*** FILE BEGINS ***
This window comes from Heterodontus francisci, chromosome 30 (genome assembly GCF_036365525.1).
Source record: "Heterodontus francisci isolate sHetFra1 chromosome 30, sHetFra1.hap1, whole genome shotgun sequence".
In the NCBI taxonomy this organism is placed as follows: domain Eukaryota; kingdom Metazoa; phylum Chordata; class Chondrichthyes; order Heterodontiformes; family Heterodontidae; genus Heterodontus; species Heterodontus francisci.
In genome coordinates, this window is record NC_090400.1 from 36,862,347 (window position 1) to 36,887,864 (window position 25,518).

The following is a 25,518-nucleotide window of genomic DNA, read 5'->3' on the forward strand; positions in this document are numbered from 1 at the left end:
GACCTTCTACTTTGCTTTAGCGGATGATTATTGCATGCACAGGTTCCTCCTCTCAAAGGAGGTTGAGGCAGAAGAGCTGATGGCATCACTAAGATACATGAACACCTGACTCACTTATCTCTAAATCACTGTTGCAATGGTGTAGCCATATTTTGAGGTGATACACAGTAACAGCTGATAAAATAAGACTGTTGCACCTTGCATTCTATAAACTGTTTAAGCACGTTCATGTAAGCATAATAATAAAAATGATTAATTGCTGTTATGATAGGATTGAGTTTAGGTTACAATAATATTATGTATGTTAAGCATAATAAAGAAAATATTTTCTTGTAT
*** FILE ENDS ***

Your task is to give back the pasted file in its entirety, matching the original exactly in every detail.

This window comes from Heterodontus francisci, chromosome 30 (genome assembly GCF_036365525.1).
Source record: "Heterodontus francisci isolate sHetFra1 chromosome 30, sHetFra1.hap1, whole genome shotgun sequence".
In the NCBI taxonomy this organism is placed as follows: domain Eukaryota; kingdom Metazoa; phylum Chordata; class Chondrichthyes; order Heterodontiformes; family Heterodontidae; genus Heterodontus; species Heterodontus francisci.
In genome coordinates, this window is record NC_090400.1 from 36,862,347 (window position 1) to 36,887,864 (window position 25,518).

The following is a 25,518-nucleotide window of genomic DNA, read 5'->3' on the forward strand; positions in this document are numbered from 1 at the left end:
GACCTTCTACTTTGCTTTAGCGGATGATTATTGCATGCACAGGTTCCTCCTCTCAAAGGAGGTTGAGGCAGAAGAGCTGATGGCATCACTAAGATACATGAACACCTGACTCACTTATCTCTAAATCACTGTTGCAATGGTGTAGCCATATTTTGAGGTGATACACAGTAACAGCTGATAAAATAAGACTGTTGCACCTTGCATTCTATAAACTGTTTAAGCACGTTCATGTAAGCATAATAATAAAAATGATTAATTGCTGTTATGATAGGATTGAGTTTAGGTTACAATAATATTATGTATGTTAAGCATAATAAAGAAAATATTTTCTTGTAT